Credit Utilization: How It Works and How to Improve It

July 26, 2019

How your credit utilization ratio works Title Image

Credit cards can be an incredibly useful tool. Not only do they give you additional funds to make a big purchase or help in an emergency, but if responsibly used, they can help you build credit.

How much money you borrow at once, however, is something to always be aware of. Your credit utilization can have a large impact on your credit score. To better understand what credit utilization is and how to monitor it, read on.

What Is Credit Utilization?

Credit utilization looks at your outstanding debt and compares it to your revolving credit limits to determine how much of your available credit you are using. Low credit utilization is a positive indicator because it shows that you’re only using a small amount of the credit that’s been loaned to you.

Remember that the utilization rate refers to revolving credit only. This is defined as credit without a specific end date. Home and auto loans would not apply in this category, as you have agreed to pay those lenders within the specified time period. Revolving credit usually applies to credit cards and personal loans.

In order to determine your credit utilization rate, divide the amount of revolving credit you are currently using by the total amount of revolving credit available to you. For example, if you are borrowing $100 of a total credit limit of $1,000, your credit utilization rate comes out to 10 percent.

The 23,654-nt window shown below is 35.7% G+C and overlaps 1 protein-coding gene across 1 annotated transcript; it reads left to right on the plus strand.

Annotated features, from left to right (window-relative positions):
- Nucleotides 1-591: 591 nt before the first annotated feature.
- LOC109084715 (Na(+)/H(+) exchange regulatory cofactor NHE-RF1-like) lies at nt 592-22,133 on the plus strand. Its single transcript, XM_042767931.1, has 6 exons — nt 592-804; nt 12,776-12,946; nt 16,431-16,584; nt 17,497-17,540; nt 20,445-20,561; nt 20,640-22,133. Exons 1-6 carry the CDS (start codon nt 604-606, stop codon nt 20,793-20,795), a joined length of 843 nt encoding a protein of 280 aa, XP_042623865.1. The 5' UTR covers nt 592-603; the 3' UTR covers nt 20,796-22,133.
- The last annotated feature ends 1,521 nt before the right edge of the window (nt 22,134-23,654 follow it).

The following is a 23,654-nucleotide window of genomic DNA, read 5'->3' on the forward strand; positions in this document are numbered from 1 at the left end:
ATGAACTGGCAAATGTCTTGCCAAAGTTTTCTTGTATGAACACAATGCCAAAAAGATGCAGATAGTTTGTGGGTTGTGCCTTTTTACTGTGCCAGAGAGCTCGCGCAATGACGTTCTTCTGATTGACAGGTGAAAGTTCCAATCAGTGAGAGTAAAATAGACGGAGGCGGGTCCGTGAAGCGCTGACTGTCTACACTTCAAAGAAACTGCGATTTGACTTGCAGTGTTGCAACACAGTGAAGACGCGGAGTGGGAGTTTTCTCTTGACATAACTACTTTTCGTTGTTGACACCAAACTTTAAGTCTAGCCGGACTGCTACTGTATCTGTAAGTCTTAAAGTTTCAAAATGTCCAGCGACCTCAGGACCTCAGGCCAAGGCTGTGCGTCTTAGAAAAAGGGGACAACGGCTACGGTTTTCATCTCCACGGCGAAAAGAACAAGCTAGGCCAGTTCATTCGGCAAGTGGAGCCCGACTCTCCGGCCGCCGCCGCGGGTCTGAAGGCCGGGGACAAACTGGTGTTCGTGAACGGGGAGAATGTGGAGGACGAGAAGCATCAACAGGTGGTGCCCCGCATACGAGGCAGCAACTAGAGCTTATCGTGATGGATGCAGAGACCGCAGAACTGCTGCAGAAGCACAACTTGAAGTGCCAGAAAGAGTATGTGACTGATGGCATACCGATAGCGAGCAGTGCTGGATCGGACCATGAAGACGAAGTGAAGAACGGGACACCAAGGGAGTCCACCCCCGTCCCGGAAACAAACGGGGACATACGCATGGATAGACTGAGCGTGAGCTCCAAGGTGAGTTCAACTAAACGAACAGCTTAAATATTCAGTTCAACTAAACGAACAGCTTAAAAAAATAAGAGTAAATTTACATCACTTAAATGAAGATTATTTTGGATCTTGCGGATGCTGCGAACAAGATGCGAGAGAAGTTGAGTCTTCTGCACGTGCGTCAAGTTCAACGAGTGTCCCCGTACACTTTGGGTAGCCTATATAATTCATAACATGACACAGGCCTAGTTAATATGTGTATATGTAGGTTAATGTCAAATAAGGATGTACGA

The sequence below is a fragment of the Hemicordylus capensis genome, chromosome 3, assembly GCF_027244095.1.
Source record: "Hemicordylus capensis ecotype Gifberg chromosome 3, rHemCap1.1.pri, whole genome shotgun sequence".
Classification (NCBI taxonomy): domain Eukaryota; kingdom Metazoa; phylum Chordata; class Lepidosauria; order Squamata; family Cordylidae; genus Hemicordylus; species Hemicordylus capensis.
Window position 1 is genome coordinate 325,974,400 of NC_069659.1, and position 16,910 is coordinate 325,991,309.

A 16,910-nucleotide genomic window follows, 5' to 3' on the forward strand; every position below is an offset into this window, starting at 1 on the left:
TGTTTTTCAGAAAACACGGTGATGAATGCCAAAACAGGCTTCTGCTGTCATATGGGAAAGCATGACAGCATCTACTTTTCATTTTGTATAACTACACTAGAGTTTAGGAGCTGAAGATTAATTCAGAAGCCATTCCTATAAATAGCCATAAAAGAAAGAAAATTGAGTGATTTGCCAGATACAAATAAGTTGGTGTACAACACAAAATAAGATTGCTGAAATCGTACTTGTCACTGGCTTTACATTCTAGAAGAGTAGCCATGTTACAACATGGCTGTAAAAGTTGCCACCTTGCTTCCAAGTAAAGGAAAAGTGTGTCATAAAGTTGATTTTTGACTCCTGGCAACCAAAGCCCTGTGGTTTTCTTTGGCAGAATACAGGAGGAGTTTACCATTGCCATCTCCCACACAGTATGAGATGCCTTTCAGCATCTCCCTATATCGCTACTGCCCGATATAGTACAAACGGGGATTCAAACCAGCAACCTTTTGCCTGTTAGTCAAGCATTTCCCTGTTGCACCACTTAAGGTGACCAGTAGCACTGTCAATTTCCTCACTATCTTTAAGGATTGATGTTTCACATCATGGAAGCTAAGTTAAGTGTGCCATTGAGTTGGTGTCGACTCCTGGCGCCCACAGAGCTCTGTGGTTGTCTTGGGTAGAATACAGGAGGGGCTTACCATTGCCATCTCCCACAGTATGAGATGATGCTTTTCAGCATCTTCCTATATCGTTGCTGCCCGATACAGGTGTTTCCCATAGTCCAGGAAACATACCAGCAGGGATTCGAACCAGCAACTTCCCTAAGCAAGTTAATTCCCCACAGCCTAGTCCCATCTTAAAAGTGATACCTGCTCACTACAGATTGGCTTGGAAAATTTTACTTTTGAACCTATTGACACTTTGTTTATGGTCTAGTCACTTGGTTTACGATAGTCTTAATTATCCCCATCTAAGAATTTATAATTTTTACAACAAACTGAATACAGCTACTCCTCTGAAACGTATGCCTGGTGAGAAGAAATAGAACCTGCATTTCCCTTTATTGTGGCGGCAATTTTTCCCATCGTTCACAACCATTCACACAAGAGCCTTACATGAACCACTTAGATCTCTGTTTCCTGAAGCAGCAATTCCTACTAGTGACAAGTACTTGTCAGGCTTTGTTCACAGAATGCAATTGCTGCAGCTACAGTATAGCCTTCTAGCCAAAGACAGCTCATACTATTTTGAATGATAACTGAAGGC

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How a Credit Utilization Rate Affects Your Credit Score

A credit score is defined as a statistical summary of the information contained in a consumer's credit report, usually based on a scale from 300 to 850. Credit scores are intended to be generated without bias. They do not take into account factors such as age, gender or race.

Five major factors that impact your credit score image

There are five major factors that impact your credit score:

  • Payment history (35 percent)
  • Level of credit utilization (30 percent)
  • Age of your credit (15 percent)
  • Diversity of your credit (10 percent)
  • Number of credit inquiries (10 percent)

Your utilization rate accounts for 30 percent of your credit score. FICO suggests keeping your utilization rate under 30 percent, but the lower the better. Luckily, this is one of the easiest ways to improve your credit score.